Reaction across the country after Margaret Thatcher's death
In 1984, the pit workers at Hatfield saw the Prime Minister as their mortal enemy. Thirty years on, little has changed – even in death. Mark Branagan reports from South Yorkshire
A C Grayling
A. C. Grayling is an English philosopher and founder of independent undergraduate college, New College of the Humanities. He is the author of several books including The Refutation of Scepticism (1985), The Meaning of Things (2001) and The Good Book (2011).
Monday 08 April 2013
In a pit village on the front line of the 1984 mining strike a “happy hour” was declared in the local miners’ club to mark the passing of the woman they still blame for destroying their livelihoods and once close-knit community.
Even after so many years, the residents living around Hatfield colliery, near Doncaster, are haunted by memories of the bitter industrial dispute.
Ironically, the South Yorkshire pit – expected to be one of the first casualties of the closures – survives until this day, but employing only 600, compared to the 3,000 who once worked there.
As news of Mrs Thatcher’s death spread, glasses were raised and a buffet laid out in the miners’ social club just down the road from the pit.
Drinkers included Shaun Foster, 43, who used to live three streets away from the pit, who travelled miles from his new home in Thorne. He and his father Hughie, who worked down the mine, all his life had agreed to go out for a pint when the Iron Lady passed away.
Hughie never lived to see the day. But Shaun decided to drink his pint for him. He said: “I’m not celebrating her death. I’m celebrating the passing of all that happened because of her. Me and my dad always said when this day came we would have a pint.
“I have come a long way for a pint for my dad. I made that promise at his funeral. It should have been at our old local but that’s closed now like a lot of places in the village.”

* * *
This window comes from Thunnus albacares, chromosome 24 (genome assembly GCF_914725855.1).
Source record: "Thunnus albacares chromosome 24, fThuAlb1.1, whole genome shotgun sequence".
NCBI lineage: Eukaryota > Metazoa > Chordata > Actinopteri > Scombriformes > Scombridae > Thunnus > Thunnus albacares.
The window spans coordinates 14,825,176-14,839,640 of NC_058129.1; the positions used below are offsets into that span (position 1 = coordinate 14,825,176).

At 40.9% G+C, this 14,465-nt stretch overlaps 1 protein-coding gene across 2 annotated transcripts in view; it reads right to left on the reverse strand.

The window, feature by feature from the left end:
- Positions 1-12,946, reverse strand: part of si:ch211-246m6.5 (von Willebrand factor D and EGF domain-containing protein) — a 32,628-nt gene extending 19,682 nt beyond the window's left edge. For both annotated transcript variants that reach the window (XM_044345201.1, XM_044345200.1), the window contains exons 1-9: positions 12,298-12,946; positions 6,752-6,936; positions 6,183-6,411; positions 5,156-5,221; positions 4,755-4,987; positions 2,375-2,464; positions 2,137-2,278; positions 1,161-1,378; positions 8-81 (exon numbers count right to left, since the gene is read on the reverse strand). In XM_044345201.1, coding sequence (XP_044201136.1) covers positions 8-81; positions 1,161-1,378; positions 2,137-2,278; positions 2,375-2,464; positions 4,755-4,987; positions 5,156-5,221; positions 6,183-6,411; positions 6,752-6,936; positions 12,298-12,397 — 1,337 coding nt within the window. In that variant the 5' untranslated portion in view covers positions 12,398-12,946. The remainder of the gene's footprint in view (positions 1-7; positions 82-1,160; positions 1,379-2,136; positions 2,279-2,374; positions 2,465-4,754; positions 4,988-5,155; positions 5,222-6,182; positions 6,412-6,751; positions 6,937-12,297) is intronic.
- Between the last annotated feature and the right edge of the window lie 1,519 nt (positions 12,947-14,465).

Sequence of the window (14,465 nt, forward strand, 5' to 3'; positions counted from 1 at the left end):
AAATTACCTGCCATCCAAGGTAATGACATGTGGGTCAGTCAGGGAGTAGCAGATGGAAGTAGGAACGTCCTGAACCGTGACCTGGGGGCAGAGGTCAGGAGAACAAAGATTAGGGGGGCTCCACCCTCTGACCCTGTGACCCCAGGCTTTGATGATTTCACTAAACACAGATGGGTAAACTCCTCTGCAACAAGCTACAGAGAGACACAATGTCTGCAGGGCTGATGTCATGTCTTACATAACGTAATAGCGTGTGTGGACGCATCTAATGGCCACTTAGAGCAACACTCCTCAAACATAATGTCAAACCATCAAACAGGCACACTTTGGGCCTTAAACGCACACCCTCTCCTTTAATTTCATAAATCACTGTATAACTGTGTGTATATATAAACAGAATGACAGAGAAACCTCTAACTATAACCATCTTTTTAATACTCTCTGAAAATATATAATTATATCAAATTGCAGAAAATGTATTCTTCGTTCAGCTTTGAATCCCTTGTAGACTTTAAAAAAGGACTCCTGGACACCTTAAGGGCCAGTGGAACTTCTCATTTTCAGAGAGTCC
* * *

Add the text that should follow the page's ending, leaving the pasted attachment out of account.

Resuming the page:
Although the pit took its name from the seam that runs under Hatfield, the nearby village of Stainforth was always the home of the mine head and most of the workforce.
Paddy McCartney, 69, a retired rail worker, said: “Twenty years ago there were 17 pubs in this village and everyone had a job.
“Now half the village is unemployed and there are only four pubs left. And it is all down to a green grocer’s daughter. So this village will not miss her. It will be disgusting if she gets a state funeral.
“She was a milk-snatcher, a poll tax-snatcher, and a coal-snatcher. She set this country on the course to bankruptcy in the long run by letting the bankers and yuppies have things all their way. She started the North-South Divide.”
Memories of the darker side of Thatherism remain bitter. Retired miner and former striker Malc Hutchinson, 63, said: “We had nowt. My son was only young at the time and all we could afford to give him for Christmas was a second-hand toy.
“We got given a chicken for Christmas which was about the size of a pigeon. We never got no food parcels. I had to go into fields to pinch cabbages and anything else that was not nailed down. Meanwhile, the police were flashing around their overtime pay like it was monopoly money.”